Grease included a ‘creepy’ reference to Elvis Presley, filmed on the day he died


    Grease, and in particular Travolta’s Danny, is packed with homages to the style and music of The King, but it also extends to some of the all-girl scenes. The iconic Look at Me, I’m Sandra Dee moment in Grease would not be complete without Rizzo’s sarcastic wit peppered throughout. One of the best-loved lines in the song is when the Pink Lady leader, played by Stockard Channing, calls out Elvis Presley himself. She playfully refers to the King of Rock and Roll as she sings: “Elvis, Elvis, let me be. Keep that pelvis far from me.” Chillingly the cast later revealed their horror as they filmed the scene and devastating news broke across the world. Even more disturbingly, Elvis’ name had been swapped into the song to replace another famous star who had died.

    Sal Mineo was an American actor who was best known for starring alongside James Dean in Rebel Without a Cause. However, in 1976, he was murdered. The Grease writers decided to take the tragic star’s name out of the song.

    After that, they put Elvis in instead, little knowing that when they shot the scene for the movie, they would heard the dreadful news of Elvis’ death over the radio.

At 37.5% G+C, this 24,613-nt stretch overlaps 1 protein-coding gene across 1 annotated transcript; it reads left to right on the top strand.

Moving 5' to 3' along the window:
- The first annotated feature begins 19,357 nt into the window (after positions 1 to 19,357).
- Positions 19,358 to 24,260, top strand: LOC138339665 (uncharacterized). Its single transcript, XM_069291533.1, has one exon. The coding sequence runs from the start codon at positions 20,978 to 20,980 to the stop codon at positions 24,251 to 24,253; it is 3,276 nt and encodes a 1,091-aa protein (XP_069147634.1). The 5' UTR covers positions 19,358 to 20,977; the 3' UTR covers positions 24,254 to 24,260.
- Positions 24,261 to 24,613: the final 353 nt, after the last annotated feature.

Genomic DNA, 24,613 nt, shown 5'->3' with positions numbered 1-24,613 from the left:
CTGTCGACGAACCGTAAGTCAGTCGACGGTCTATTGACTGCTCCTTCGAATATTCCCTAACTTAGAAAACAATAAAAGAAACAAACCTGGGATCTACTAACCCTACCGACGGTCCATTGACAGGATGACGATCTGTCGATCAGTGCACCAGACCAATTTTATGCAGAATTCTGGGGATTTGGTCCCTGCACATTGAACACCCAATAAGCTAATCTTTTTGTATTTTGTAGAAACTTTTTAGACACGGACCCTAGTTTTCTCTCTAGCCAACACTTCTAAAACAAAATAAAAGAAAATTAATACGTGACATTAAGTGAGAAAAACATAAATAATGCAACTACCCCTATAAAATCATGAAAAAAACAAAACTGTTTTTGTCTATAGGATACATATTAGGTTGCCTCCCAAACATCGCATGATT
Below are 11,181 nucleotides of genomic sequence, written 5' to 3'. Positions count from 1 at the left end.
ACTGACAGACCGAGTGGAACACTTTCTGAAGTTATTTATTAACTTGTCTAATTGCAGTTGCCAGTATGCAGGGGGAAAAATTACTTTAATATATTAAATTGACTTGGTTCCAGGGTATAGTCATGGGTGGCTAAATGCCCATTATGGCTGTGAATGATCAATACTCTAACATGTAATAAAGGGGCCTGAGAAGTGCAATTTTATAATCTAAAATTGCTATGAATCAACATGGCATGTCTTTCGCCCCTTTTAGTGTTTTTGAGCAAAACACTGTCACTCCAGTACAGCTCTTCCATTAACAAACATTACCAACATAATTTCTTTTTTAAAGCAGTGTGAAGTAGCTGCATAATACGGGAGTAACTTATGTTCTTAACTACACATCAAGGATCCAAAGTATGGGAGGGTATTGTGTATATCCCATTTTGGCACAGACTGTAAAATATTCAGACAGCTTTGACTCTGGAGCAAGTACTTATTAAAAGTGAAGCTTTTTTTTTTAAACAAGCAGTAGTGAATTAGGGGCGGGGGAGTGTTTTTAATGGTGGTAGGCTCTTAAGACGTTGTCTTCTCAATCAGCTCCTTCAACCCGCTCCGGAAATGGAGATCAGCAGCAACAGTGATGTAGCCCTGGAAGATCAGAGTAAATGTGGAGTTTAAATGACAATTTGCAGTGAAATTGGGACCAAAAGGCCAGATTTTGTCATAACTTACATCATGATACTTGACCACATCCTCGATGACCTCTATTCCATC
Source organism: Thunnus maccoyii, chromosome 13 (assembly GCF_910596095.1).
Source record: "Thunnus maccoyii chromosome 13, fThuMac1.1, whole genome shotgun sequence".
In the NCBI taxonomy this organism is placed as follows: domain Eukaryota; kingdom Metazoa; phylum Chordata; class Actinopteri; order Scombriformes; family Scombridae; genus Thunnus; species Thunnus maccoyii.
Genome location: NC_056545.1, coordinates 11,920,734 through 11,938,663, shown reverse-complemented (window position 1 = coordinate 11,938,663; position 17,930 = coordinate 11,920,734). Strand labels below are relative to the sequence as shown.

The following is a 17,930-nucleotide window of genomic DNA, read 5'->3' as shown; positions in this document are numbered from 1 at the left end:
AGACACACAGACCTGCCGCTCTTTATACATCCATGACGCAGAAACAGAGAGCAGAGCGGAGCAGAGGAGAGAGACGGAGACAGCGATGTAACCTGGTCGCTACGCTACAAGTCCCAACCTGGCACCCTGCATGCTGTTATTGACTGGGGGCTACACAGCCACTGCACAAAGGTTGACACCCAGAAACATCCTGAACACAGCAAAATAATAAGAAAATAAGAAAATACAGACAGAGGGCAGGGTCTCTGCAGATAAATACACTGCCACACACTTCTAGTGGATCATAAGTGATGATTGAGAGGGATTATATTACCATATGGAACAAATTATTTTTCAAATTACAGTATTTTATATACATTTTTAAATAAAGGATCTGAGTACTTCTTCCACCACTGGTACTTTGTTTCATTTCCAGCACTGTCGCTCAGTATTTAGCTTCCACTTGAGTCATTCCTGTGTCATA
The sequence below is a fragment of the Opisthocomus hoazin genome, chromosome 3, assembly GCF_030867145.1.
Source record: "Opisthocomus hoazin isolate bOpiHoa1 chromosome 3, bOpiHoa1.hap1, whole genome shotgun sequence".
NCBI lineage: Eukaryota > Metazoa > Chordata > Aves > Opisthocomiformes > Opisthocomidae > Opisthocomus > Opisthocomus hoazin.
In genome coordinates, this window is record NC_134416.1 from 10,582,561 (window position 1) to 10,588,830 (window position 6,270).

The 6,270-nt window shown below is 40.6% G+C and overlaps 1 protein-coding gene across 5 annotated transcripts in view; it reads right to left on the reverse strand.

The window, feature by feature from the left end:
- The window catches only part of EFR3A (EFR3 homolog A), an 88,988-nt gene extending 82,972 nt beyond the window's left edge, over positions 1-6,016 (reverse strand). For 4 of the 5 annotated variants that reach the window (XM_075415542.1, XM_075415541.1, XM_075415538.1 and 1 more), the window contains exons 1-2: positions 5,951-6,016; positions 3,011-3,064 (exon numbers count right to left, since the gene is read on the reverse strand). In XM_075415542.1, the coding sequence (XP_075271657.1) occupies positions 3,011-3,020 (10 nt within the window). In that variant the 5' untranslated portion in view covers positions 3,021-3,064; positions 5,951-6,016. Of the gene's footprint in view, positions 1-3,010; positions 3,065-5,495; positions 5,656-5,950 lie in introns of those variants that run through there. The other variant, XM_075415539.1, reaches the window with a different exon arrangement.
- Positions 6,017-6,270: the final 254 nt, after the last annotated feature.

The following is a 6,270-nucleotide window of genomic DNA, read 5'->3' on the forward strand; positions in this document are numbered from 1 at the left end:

Randall Kleiser – Grease’s director – later described the “creepy” atmosphere on set that day and everyone’s disturbed reactions. 

    Elvis was approached by the film’s creators to make an appearance in Frenchy’s dream sequence in the diner. In the movie, Frenchy, played by Deedee Conn, isn’t sure what to do with her life. She subsequently sees the real-life Frankie Avalon singing Beauty School Dropout to help her make up her mind. 

    Originally, Frankie Avalon’s role was going to be played by Elvis alongside a 1950s doo wop band. It was perfect timing because Elvis was working on a comeback to the public eye. He had recently made his return to the stage and was desperate to get back to acting in Hollywood after the demise of his film career in the late 1960s.

    A few years earlier, Elvis had been offered the starring role in the 1976 version of A Star Is Born by Barbara Streisand. He had always dreamed of proving his acting ability and the role of John Norman Howard, the troubled rock star of the picture, excited him. 

    A formal offer was made. It could have changed Elvis’ career and potentially his life. But there was a problem: Colonel Tom Parker.

    Elvis’ manager demanded a staggering $1 million salary for the role of John Norman Howard. Memphis Mafia member Jerry Schilling said at the time: “There was no way the film’s budget could stand two superstar salaries and Elvis didn’t care about the money. He was smart enough to know that this kind of supporting role could be his way back into the movies.”

    A Star Is Born eventually cast Kris Kristofferson in the role instead. It became a major box office smash and won Streisand and Kristofferson Golden Globes.

    Shortly thereafter, he was offered the dream sequence spot in Grease. But things didn’t work out there either. Elvis turned down the role in Grease. The producers then approached Frankie who happily took over.


    Published at Sat, 02 Apr 2022 14:08:00 +0000

    Grease included a ‘creepy’ reference to Elvis Presley, filmed on the day he died